Suffolk: Healthcare could be affected
SUFFOLK'S healthcare system is facing tough financial times ahead, it has been warned.Health bosses country-wide have been warned to expect to tighten their belts in the next couple of years as the impact of the recession bites.
SUFFOLK'S healthcare system is facing tough financial times ahead, it has been warned.
Health bosses country-wide have been warned to expect to tighten their belts in the next couple of years as the impact of the recession bites.
NHS Suffolk, which buys and plans healthcare in the county, is already trying to plan for the uncertain future, which could see cuts to services.
It knows it has �845million to spend in 2009-10 and guesses that will rise to �894.8m in 2010-11, but Julian Herbert, the trust's director of finance and performance, said it was extremely difficult to prepare any further into the future.
'We are looking five years ahead,' he said.
'What's clear is that while in the short term we know how much we are getting and it is fine, we think beyond that there will be a tightening of the belt of the NHS in general because of the recession.
- 1 One person treated at scene of house fire in Lowestoft
- 2 'Boris needs to go' - Hotel manager's anger over alleged No 10 party
- 3 Community rally together after fire rips through family home
- 4 Pub transformed into 'breathtaking' family home for sale for almost £1m
- 5 First case of Omicron confirmed in Suffolk with 16 more suspected
- 6 Historic pub and restaurant to reopen after £150,000 investment
- 7 RAF veteran 'overwhelmed' after receiving 600 cards for 100th birthday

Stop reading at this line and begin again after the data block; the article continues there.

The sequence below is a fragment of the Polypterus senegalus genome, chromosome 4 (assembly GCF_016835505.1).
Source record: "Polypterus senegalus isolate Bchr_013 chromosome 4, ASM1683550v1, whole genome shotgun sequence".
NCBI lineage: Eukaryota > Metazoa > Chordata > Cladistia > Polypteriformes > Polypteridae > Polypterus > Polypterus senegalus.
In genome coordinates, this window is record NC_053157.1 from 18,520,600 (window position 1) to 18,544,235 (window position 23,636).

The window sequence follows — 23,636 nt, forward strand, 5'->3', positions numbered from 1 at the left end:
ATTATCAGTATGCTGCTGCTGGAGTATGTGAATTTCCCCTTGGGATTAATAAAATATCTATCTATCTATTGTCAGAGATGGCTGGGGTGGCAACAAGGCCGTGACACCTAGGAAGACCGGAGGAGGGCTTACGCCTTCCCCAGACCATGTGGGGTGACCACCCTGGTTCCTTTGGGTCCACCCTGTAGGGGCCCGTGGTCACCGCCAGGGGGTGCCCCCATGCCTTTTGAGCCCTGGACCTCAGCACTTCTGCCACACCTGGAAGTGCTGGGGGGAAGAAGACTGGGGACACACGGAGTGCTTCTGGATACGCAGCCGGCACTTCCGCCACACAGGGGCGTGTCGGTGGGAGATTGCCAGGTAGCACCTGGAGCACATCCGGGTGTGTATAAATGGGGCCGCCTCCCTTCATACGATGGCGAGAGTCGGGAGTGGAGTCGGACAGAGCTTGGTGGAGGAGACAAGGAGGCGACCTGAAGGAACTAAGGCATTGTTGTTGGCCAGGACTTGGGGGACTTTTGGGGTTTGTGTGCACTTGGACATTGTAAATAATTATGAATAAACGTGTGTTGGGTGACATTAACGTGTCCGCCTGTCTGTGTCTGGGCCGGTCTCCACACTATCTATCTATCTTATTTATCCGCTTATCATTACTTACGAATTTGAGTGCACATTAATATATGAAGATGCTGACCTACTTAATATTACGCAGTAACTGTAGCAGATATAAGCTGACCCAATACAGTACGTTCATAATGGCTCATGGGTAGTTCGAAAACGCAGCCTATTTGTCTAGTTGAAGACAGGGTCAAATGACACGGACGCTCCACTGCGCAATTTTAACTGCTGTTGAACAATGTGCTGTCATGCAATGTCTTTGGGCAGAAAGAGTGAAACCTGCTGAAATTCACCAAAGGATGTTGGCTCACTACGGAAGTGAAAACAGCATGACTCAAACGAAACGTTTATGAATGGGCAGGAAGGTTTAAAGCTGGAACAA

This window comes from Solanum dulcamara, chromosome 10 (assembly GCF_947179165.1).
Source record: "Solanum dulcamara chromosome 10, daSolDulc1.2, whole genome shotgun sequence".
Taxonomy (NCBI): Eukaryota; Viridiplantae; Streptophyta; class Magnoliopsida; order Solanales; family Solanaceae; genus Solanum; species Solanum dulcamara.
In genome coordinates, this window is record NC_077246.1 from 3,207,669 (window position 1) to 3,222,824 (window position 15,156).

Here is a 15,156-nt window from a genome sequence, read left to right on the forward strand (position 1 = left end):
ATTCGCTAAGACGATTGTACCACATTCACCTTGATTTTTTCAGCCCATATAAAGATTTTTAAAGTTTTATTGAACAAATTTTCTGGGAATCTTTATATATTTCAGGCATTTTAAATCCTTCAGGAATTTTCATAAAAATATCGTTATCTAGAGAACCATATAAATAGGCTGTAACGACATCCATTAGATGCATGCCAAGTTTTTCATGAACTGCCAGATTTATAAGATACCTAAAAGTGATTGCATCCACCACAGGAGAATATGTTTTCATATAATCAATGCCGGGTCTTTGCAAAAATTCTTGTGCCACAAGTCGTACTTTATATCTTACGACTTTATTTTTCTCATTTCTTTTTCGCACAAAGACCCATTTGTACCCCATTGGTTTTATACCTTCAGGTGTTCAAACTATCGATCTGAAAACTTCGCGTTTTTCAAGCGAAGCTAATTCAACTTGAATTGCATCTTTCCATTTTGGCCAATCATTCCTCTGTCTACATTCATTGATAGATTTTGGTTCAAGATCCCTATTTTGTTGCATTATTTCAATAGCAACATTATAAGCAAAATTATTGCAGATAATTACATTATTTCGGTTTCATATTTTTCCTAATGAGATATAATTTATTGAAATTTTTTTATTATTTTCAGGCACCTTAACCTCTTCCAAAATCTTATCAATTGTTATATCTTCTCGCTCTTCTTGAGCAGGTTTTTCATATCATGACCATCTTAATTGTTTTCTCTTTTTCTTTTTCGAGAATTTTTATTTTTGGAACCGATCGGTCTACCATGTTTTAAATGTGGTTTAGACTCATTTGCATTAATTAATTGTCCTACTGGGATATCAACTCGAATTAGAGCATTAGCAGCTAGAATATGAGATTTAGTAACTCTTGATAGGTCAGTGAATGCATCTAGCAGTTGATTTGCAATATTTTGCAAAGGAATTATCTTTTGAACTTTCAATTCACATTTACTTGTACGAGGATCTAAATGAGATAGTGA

- 8 Fallen tree blocks train lines near Lowestoft
- 9 Have your say on new hospital for Great Yarmouth and Waveney
- 10 Lowestoft jeweller gets TV spot in Kirstie Allsopp's Handmade Christmas
'This will happen no matter who the governing party is.
'We need to be preparing now for that and planning ahead. We need to look at prioritisation of expenditure.
'It is likely that in 2011-12 things will be much more difficult. And every year the cost of NHS services increases because of the growing elderly population.'
Mr Herbert said NHS Suffolk was already looking at ways of cutting its budget, such as encouraging medics to prescribe generic rather than brand name drugs and trying to provide care in people's homes, rather than in hospitals.
And he admitted that in the future services may need to be cut in order to balance the books and said that NHS Suffolk was already discussing the financial future with partner organisations such as Ipswich Hospital.
He added: 'All we can do as a primary care trust is manage and hope we don't have to make really difficult decisions later.'